COLORADO SPRINGS — With the school year coming to an end, it's now time for parents to start making decisions for next year.
Open enrollment has just started for most districts, but some are already seeing an increase in online learning options.
"We have just opened up our enrollment, but we have already seen families interested in joining Aspire Online Academy," said Tayla Young, Principal of Aspire Online Academy.
While some may be ready to say goodbye to online learning forever, educators say others are hoping it's here to stay.
"They would love for them to have that collaboration, to be able to have that in-person option, to be able to work asynchronously," said Young.
To provide parents with more options and flexibility, the district launched Aspire Online Academy which will provide asynchronous (independent pacing) and synchronous (teacher-led) learning experiences. AOA staff will offer both virtual and in-person environments.
"It won't look like that traditional look of we're in a class all day, we're sitting, teachers are constantly lecturing. It will be an interactive hands-on approach from the virtual work, but also allowing the opportunity for our students to interact and collaborate with each other," said Young.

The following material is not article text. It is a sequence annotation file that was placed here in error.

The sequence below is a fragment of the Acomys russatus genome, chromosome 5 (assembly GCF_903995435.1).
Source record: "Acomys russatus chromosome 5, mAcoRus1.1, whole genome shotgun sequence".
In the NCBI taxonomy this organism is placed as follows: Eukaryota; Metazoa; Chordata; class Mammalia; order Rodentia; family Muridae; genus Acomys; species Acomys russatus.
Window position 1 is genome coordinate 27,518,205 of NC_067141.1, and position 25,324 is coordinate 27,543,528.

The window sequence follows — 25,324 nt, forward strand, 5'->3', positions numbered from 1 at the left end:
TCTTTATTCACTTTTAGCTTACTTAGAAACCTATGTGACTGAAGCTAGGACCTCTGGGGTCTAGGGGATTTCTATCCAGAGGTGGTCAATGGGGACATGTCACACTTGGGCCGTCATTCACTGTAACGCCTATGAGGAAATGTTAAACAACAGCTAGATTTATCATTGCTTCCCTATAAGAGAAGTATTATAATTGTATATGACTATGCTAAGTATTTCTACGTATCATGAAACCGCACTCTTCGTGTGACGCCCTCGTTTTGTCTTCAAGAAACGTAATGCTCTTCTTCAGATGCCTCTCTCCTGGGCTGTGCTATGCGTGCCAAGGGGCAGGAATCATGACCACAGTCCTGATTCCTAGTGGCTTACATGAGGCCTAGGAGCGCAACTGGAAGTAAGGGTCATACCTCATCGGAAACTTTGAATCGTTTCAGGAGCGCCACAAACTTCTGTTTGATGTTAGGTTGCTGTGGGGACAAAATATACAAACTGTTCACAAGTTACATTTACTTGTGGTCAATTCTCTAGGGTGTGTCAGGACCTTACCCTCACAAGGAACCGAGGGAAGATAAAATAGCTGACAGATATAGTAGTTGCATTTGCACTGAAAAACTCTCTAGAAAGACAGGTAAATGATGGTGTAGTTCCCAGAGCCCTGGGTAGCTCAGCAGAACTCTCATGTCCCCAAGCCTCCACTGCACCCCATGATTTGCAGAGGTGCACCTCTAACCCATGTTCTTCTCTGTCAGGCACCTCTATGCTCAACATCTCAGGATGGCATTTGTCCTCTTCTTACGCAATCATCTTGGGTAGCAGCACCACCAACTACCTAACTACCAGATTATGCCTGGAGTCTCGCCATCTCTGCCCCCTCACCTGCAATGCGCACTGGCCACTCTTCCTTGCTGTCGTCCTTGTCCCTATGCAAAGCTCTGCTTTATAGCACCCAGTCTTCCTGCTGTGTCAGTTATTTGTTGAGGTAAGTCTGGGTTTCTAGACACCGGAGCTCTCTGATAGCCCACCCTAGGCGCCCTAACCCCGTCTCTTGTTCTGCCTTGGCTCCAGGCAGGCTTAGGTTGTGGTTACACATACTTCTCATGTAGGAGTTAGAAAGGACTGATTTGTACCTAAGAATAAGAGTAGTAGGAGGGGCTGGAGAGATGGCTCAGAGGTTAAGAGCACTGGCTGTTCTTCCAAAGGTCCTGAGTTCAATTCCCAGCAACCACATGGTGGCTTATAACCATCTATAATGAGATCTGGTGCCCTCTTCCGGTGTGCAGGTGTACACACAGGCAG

The new online school will also be available to students across the state.
"They can be in Englewood, they can be in Denver. They would be able to choice in, fill out everything electronically, they wouldn't even need to physically make the drive down," said Young.
Another brand new online option seeing a lot of interest, Colorado Springs District 11's Spark Online Academy serving students in grades K-8.
"We are seeing a big bump in our enrollment right now, especially as people close out this school year and people are thinking about options for next school year," said Julie Johnson, Principal of Spark Online Academy.
It was after hundreds of families left the district seeking more online opportunities that Spark Online Academy was created.
"This is a response to what we'd been seeing in our enrollment trends for many years. It's being responsive to what our community needs," said Johnson.
She says families are continuing with online learning because they either prefer it or have lingering concerns over COVID-19.
"There are a little bit of both, health concerns and this really worked for my student," said Johnson.
The district also has another online service, Achieve, for students in grades 6-12 who may struggle with the in-person traditional middle and high school atmospheres. All of the district's high schools will offer a remote learning opportunity for students who choose to remain online.
Both districts say these new online schools will be sticking around, long after the pandemic is over.
"In our District 11 community, this is a permanent school, this is not a temporary pandemic response. This is something that's been considered prior to the pandemic," said Johnson.
"Our virtual school is not let's see what happens, it is a physical choice school that is within Harrison School District and we will continue to grow and build from our beginning year," said Young.